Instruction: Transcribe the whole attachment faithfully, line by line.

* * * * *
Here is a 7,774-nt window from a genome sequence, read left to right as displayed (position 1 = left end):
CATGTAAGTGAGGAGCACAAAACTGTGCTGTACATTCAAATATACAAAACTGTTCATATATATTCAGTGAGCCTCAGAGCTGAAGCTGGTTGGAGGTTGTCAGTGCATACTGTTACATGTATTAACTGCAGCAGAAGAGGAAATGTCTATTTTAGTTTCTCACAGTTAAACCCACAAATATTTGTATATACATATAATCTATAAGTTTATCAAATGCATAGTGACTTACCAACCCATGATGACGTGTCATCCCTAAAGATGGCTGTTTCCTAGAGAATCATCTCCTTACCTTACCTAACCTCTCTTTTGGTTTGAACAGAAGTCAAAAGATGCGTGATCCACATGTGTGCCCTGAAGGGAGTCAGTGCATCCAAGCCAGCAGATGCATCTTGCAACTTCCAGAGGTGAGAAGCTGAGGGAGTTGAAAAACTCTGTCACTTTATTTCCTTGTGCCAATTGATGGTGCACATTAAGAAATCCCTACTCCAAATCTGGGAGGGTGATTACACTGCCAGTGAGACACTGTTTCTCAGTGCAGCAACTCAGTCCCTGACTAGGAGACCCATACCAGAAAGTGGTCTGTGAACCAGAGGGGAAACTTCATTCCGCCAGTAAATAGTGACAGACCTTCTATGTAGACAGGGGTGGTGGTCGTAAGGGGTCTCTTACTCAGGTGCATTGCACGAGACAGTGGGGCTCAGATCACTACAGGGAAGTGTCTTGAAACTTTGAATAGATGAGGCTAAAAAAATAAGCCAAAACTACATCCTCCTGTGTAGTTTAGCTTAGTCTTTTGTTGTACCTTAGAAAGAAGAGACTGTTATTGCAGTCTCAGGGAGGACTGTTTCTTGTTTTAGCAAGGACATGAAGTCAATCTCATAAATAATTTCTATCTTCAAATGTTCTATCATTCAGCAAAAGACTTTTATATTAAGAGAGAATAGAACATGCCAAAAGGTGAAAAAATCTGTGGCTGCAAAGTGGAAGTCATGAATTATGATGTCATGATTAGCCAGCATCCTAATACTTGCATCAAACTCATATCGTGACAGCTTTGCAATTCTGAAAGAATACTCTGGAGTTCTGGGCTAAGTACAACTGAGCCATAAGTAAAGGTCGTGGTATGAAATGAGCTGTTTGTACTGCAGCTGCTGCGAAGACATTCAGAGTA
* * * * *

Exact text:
Here is a 7,774-nt window from a genome sequence, read left to right as displayed (position 1 = left end):
CATGTAAGTGAGGAGCACAAAACTGTGCTGTACATTCAAATATACAAAACTGTTCATATATATTCAGTGAGCCTCAGAGCTGAAGCTGGTTGGAGGTTGTCAGTGCATACTGTTACATGTATTAACTGCAGCAGAAGAGGAAATGTCTATTTTAGTTTCTCACAGTTAAACCCACAAATATTTGTATATACATATAATCTATAAGTTTATCAAATGCATAGTGACTTACCAACCCATGATGACGTGTCATCCCTAAAGATGGCTGTTTCCTAGAGAATCATCTCCTTACCTTACCTAACCTCTCTTTTGGTTTGAACAGAAGTCAAAAGATGCGTGATCCACATGTGTGCCCTGAAGGGAGTCAGTGCATCCAAGCCAGCAGATGCATCTTGCAACTTCCAGAGGTGAGAAGCTGAGGGAGTTGAAAAACTCTGTCACTTTATTTCCTTGTGCCAATTGATGGTGCACATTAAGAAATCCCTACTCCAAATCTGGGAGGGTGATTACACTGCCAGTGAGACACTGTTTCTCAGTGCAGCAACTCAGTCCCTGACTAGGAGACCCATACCAGAAAGTGGTCTGTGAACCAGAGGGGAAACTTCATTCCGCCAGTAAATAGTGACAGACCTTCTATGTAGACAGGGGTGGTGGTCGTAAGGGGTCTCTTACTCAGGTGCATTGCACGAGACAGTGGGGCTCAGATCACTACAGGGAAGTGTCTTGAAACTTTGAATAGATGAGGCTAAAAAAATAAGCCAAAACTACATCCTCCTGTGTAGTTTAGCTTAGTCTTTTGTTGTACCTTAGAAAGAAGAGACTGTTATTGCAGTCTCAGGGAGGACTGTTTCTTGTTTTAGCAAGGACATGAAGTCAATCTCATAAATAATTTCTATCTTCAAATGTTCTATCATTCAGCAAAAGACTTTTATATTAAGAGAGAATAGAACATGCCAAAAGGTGAAAAAATCTGTGGCTGCAAAGTGGAAGTCATGAATTATGATGTCATGATTAGCCAGCATCCTAATACTTGCATCAAACTCATATCGTGACAGCTTTGCAATTCTGAAAGAATACTCTGGAGTTCTGGGCTAAGTACAACTGAGCCATAAGTAAAGGTCGTGGTATGAAATGAGCTGTTTGTACTGCAGCTGCTGCGAAGACATTCAGAGTA